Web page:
Similarly, Frozen II sees the entrapment of the elements of nature at the expense of a ruthless, selfish King aka Elsa’s grandfather. The story encapsulates the struggle of a princess in liberating nature, and herself in the process.
When I got to thinking about this piece, what struck me the most was the parallels of struggle and power in both the films. Both the princesses are supposed to liberate nature, the journey that is not possible without liberating themselves first. Both the story lines have an implicit war with the patriarchal conditions that impede these aforementioned liberations.
But what struck me the most was how these parallels are not just central to the film, but to the problem with the world as we know it too.
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The Problem With Patriarchal Structures
So who are we rising against when we’re rising to power? Think about it, why does the emancipation of nature, and women pose such an assumed threat to the world?
The answer is obviously very complicated and something that we, as a culture need to think long and hard about. I mean, what kind of a culture is it if it needs to feed off of the oppression of another being. Which is precisely what these films try to address, in their own way.
Both Moana and Elsa had a series of obstacles in their way. All of which, in some way or the other were manifestations of a patriarchal-consumerist mindset.
Moana’s first obstacle was her own father. And the authority that fathers typically possess on the lives of their wives and daughters. Her next biggest obstruction was Maui, a quite literal representation of the power obsessed culture and its oppressiveness. Considering how it was him and his greed to rise to power that broke Te Fiti in the first place.
His inhibition to help save Te Fiti. The abrasive self-obsession that constantly undermined Moana. His hook, the representative fragile male ego (remember how emasculated he feels without it) and his overall delusions of grandeur. All of which are classic contributions to the impediments of women’s and nature’s rise to power.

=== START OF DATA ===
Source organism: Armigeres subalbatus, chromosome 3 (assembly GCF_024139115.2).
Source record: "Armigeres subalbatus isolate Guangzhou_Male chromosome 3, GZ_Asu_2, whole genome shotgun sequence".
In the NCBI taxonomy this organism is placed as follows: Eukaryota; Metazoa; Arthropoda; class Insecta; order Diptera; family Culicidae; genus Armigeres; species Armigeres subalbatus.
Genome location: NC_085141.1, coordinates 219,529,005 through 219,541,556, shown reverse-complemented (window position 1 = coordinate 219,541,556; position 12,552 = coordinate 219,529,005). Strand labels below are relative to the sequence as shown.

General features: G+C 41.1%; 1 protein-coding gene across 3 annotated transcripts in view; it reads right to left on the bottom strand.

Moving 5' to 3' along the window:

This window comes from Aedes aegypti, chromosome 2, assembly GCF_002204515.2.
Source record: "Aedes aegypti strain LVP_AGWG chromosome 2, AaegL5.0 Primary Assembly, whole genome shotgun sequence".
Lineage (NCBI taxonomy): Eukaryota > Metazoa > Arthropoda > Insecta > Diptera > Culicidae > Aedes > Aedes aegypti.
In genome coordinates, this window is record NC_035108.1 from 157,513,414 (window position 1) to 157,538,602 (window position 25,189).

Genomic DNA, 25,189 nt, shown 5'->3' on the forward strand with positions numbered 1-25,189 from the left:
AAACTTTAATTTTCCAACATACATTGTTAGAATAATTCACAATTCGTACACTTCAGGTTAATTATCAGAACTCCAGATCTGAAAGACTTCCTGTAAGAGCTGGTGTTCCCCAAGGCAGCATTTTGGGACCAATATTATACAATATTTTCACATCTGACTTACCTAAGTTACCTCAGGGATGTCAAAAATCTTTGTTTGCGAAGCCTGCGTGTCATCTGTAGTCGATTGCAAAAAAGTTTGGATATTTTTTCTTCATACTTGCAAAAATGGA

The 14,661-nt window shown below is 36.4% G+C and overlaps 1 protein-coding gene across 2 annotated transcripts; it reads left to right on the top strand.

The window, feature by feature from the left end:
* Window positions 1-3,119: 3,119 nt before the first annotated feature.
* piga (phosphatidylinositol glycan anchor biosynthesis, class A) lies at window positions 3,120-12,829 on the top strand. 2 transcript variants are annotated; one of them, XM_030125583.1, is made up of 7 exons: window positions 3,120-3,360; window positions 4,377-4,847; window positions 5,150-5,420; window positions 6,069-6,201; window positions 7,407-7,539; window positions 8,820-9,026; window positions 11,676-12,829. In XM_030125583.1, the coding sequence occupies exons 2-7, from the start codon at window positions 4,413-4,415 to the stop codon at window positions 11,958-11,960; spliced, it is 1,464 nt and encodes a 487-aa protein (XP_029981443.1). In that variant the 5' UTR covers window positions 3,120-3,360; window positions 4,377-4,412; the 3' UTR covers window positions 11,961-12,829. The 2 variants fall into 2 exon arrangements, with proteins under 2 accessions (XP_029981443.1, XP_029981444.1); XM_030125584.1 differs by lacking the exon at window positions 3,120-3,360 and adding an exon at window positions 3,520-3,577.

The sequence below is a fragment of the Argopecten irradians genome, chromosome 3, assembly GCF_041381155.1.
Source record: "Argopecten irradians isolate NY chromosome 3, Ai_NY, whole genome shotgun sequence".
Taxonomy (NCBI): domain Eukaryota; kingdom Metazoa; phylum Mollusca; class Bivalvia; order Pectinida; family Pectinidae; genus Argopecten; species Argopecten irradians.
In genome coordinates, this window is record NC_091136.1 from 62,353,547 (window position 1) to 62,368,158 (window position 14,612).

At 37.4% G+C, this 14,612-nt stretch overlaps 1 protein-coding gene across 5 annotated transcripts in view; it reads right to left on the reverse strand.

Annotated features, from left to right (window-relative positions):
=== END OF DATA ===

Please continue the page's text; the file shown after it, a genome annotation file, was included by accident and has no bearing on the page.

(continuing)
Just how Maui started this whole chain of oppression, for Elsa too, it was her own grandfather because of whom the Magical Forest was trapped and shut off from the world at large.
So think about it, who are we rising against when we’re rising to power?
The Sisterhood Of Saving The World
Going back to how the empowerment of nature is so connected with the empowerment of women, both Moana’s and Elsa’s biggest strength comes from elements of nature itself. The ocean for Moana, and the ice for Elsa.
Similarly, when both the protagonists hit a wall they feel they cannot escape, it’s the women in their life that come to their rescue. Moana’s father surely contributed to her obstruction in her rise to power. But it was her own grandmother that constantly encouraged her to rise to her own.
And Elsa’s biggest supporter? Anna, her sister. Second only to the Northuldra people, the tribe that her mother belonged to.
In this fight of emancipation, there can be no bigger supporter than someone who has thrived under the same oppressor. As they say, real queens fix each other’s crowns.
Both Moana’s and Elsa’s journey to liberating nature was so closely tied in with liberating themselves. We cannot empower Earth, without empowering women, and vice versa.
We’re in a moment where we’re forced to face our failures. Mankind has failed its environment and its women. The global lockdown has compelled us to question all the unsustainable problematic ways in which we’ve been living.
So where does liberation begin? What do Jacinda Arden, Angela Markel, Moana and Elsa have in common? Does having more empathetic leaders answer the question of empowerment? And liberation in the process?
If it’s the one thing that covid-19 teaches us, let it be ‘Understanding The Importance Of Women Leaders 101’. Because there can’t be a better supporter than someone who has walked on the path you are struggling on. There can be no better supporter for the planet, than women; because the force that oppresses both, is the same.